During last year's World Cup, female fans were allowed to watch a broadcast at the same stadium of Iran's game against Spain.
Under pressure from FIFA, Iran let a carefully controlled number of women into the stadium, allocating them 4,000 tickets in a venue that seats about 80,000 people, and arranged for 150 female security personnel in black chadors to watch them.
Some donned sporty hats over their headscarves, while others painted their faces with the colours of the flag. Since the 1979 Islamic revolution, women have only rarely had access to stadiums in Iran.
On Tuesday, Iranian Twitter users started using the hashtag #WakeUpFIFA, urging world football's governing body to allow more women to attend the qualifier against Cambodia.
Khodayari set herself on fire outside a court in Iran's capital city after she was summoned to face charges for attempting to enter the Azadi Stadium disguised as a man.
"We have an incredible feeling as the first Iranian women entering the stadium", said one fan, interviewed by local television.
For the very first time in decades, thousands of Iranian women have attended a live men's sporting event. The Donya-e-Eqtesad financial newspaper called it "a step to weaken a taboo and also free Iran's football of the looming shadow of FIFA's punishment".
"This is a very positive step forward, and one which Federation Internationale de Football Association, and especially Iranian girls and women, have been eagerly waiting for".
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It was still a meagre provision, accounting for less than 5% of seats in the 78,000-capacity Azadi ("Freedom") stadium.
There was also a problem that the toilet facilities were very scant, given the Azadi Stadium, built in 1971, had not expected to have to accommodate women.
The tickets are for a special women-only section of the stadium, a decision that has been criticised by some campaigners who would prefer women to be able to attend with their male family members.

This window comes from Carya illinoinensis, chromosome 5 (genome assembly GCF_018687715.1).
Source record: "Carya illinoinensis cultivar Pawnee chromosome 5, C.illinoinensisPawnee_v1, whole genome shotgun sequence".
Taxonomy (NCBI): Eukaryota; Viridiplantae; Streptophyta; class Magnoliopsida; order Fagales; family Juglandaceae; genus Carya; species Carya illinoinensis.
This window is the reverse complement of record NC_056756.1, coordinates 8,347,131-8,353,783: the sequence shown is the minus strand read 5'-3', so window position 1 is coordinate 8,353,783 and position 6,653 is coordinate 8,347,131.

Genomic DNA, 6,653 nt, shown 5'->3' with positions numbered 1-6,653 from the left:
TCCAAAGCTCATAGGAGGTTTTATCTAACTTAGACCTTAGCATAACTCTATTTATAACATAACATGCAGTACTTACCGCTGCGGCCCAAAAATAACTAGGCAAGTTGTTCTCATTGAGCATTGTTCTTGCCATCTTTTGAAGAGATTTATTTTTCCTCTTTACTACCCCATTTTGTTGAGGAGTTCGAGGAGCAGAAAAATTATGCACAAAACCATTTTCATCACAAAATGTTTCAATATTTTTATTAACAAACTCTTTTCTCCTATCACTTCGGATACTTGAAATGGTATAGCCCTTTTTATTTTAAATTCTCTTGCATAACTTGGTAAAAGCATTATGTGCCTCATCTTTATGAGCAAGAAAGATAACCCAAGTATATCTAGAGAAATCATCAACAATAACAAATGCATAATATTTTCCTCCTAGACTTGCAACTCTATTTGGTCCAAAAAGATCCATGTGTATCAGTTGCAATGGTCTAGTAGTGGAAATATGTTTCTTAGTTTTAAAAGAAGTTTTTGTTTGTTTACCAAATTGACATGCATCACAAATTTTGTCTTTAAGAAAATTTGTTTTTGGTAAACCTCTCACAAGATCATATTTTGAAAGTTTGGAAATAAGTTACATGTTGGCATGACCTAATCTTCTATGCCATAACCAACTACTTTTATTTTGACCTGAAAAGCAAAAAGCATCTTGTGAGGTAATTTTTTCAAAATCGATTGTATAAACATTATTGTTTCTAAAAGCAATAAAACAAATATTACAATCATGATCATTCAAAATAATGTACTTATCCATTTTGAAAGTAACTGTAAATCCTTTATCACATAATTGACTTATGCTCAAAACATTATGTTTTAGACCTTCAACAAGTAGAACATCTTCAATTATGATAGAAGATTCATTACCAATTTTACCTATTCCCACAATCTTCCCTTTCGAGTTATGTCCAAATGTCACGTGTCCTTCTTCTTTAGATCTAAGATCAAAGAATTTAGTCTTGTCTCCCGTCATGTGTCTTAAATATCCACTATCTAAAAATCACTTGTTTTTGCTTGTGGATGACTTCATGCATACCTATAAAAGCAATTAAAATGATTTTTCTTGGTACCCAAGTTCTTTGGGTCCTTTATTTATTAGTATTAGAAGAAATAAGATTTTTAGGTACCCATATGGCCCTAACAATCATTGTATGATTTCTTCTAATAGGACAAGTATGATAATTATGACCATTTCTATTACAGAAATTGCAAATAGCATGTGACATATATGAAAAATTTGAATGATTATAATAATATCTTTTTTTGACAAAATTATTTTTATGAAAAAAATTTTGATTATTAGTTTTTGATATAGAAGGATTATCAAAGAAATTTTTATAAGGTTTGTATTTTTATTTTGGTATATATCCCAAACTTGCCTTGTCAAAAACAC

"Part of me is happy, but they have basically created a wall", said Maryam Shojaei, the sister of Iran's national team captain, Masoud Shojaei, and one of the leaders of the open stadiums campaign. "We're not going to turn our eyes away from this", she said.
The sport's governing body has sent officials to Tehran to monitor access for women at the match and said it will continue to press for their inclusion.
On Thursday she said her brother Masoud supported lifting the ban and she believed most other players did too.
Women have been fighting for this right for the last four decades.
Still, even the limited concessions to female fans resulted in counter protests by Iranian hard-liners. Amnesty International called the decision "a cynical publicity stunt by the authorities meant to whitewash their image".
The 24-year-old is now attracting headlines aplenty thanks to a string of notable displays for club side Zenit St. Petersburg - not least in the UEFA Champions League where he has scored two goals in as many games. The organization's leader, who goes by the pseudonym Sara, told Reuters that numerous women who bought tickets to Thursday's match aren't actually soccer fans.